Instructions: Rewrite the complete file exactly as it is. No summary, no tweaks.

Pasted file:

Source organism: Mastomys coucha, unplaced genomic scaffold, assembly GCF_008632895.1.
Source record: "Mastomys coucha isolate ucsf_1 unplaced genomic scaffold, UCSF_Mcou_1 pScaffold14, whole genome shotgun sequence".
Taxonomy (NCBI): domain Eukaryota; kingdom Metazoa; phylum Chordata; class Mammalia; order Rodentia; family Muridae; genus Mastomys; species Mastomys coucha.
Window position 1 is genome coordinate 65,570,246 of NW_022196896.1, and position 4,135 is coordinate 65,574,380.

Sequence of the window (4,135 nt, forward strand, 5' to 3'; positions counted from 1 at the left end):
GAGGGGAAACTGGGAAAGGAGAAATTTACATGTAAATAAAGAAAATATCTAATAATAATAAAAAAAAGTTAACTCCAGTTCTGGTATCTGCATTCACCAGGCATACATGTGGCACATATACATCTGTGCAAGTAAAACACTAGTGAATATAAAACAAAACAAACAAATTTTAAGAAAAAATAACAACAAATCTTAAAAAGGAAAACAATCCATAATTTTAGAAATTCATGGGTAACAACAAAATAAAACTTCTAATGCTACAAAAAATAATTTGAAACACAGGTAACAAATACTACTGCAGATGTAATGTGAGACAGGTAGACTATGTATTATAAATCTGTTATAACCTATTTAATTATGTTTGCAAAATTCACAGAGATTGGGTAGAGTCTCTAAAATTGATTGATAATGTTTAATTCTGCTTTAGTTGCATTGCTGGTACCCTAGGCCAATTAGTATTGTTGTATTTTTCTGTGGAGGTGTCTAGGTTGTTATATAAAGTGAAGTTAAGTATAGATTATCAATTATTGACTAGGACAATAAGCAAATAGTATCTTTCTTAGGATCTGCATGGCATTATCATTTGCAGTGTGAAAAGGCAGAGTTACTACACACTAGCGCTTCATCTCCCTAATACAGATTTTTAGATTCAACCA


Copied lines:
Source organism: Mastomys coucha, unplaced genomic scaffold, assembly GCF_008632895.1.
Source record: "Mastomys coucha isolate ucsf_1 unplaced genomic scaffold, UCSF_Mcou_1 pScaffold14, whole genome shotgun sequence".
Taxonomy (NCBI): domain Eukaryota; kingdom Metazoa; phylum Chordata; class Mammalia; order Rodentia; family Muridae; genus Mastomys; species Mastomys coucha.
Window position 1 is genome coordinate 65,570,246 of NW_022196896.1, and position 4,135 is coordinate 65,574,380.

Sequence of the window (4,135 nt, forward strand, 5' to 3'; positions counted from 1 at the left end):
GAGGGGAAACTGGGAAAGGAGAAATTTACATGTAAATAAAGAAAATATCTAATAATAATAAAAAAAAGTTAACTCCAGTTCTGGTATCTGCATTCACCAGGCATACATGTGGCACATATACATCTGTGCAAGTAAAACACTAGTGAATATAAAACAAAACAAACAAATTTTAAGAAAAAATAACAACAAATCTTAAAAAGGAAAACAATCCATAATTTTAGAAATTCATGGGTAACAACAAAATAAAACTTCTAATGCTACAAAAAATAATTTGAAACACAGGTAACAAATACTACTGCAGATGTAATGTGAGACAGGTAGACTATGTATTATAAATCTGTTATAACCTATTTAATTATGTTTGCAAAATTCACAGAGATTGGGTAGAGTCTCTAAAATTGATTGATAATGTTTAATTCTGCTTTAGTTGCATTGCTGGTACCCTAGGCCAATTAGTATTGTTGTATTTTTCTGTGGAGGTGTCTAGGTTGTTATATAAAGTGAAGTTAAGTATAGATTATCAATTATTGACTAGGACAATAAGCAAATAGTATCTTTCTTAGGATCTGCATGGCATTATCATTTGCAGTGTGAAAAGGCAGAGTTACTACACACTAGCGCTTCATCTCCCTAATACAGATTTTTAGATTCAACCA